Guided Trips

FISHING REPORT AND SYNOPSIS: 09/04/2019

Fishing has slowed down in some places and heated up in others. Smallmouth bass fishing on the streams of the Cumberland Plateau has been good to excellent while the tailwaters have slowed down somewhat.

In the Smokies, streams are getting low and warm. Stick with mid and high elevation streams for now until we get some rain and cooler weather. Right now it looks like this will probably last for another week although we do have some rain forecast next week. Let's hope that happens! A variety of bugs are working here, but lean heavily on your terrestrial box. Yellow Stimulators in particular have also been good lately.

The Caney Fork continues to produce a few fish here and there. Stripers are still thick in the river which isn't helping the trout at all. As long as things stay dry, this will be a viable option. There are a few large fish present if you know where to look. Yesterday's big fish was a 21.5" rainbow caught while sight fishing. Don't expect that every day, but if you're prepared to put in your time, there are good fish to be caught (and released!!!).

The Clinch seems to be in the middle of the annual late summer drawdown of Norris Lake. High water will be the norm here for the next few weeks. If you don't have a boat, then don't bother except, possibly, during early mornings. Weekends are offering some morning windows but crowds will generally be thick as well.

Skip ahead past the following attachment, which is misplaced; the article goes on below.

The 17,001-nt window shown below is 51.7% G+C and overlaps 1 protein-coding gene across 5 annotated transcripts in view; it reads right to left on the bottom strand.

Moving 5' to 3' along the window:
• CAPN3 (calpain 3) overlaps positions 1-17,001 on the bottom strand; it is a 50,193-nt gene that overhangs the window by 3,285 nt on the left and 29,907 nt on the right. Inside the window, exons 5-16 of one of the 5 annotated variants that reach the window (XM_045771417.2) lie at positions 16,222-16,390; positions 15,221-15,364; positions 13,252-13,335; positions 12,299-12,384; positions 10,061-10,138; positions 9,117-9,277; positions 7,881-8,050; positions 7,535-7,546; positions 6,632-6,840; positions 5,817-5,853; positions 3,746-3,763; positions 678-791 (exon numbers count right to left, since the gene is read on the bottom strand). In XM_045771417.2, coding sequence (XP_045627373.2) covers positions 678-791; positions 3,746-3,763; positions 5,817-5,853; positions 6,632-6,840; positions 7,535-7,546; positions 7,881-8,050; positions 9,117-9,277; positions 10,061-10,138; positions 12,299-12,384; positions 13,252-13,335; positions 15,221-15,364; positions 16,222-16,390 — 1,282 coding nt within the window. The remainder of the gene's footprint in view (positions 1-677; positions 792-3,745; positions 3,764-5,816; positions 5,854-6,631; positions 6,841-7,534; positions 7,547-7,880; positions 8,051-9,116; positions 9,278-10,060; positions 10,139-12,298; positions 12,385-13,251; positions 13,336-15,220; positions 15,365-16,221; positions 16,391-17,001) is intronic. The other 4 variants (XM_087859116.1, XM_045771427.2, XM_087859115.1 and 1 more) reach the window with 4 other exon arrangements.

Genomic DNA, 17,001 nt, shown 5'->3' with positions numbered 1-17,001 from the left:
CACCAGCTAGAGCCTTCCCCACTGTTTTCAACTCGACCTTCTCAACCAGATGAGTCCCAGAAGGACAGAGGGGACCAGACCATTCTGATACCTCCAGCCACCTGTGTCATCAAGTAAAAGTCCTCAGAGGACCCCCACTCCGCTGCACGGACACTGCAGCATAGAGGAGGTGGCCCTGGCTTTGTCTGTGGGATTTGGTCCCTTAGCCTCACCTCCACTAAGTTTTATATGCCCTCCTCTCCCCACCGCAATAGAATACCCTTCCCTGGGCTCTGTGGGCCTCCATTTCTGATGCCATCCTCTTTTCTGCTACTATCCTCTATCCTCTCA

Fall fishing is not far off. The Clinch should fish well unless we have a wet fall. Sometime between mid October and early November, we should see flows start to come down. The Smokies are my personal favorite for fall fishing. The fish will be hungry and maybe even looking up!

Photo of the Month: Guide Trip Fish of the Year for the Smokies

Photo of the Month: Guide Trip Fish of the Year for the Smokies

Tuesday, July 07, 2009

A Changing River


This past winter, minor rumblings erupted into widespread complaint about the Caney Fork River here in Tennessee. Unethical anglers had simply taken too many large fish out of the river during the spawn. After fishing throughout the winter and spring and not finding the same numbers of large fish, many people concluded that the river was toast. Fortunately, a changing attitude about the resource now prevails and many fisherman are moving towards catch and release as a way to keep good fish in the river. So far this summer, I have not seen as many fish leaving the river on stringers as in the past. This is in no way to say that people are not keeping fish anymore because they are but I believe that an attitude shift is taking place.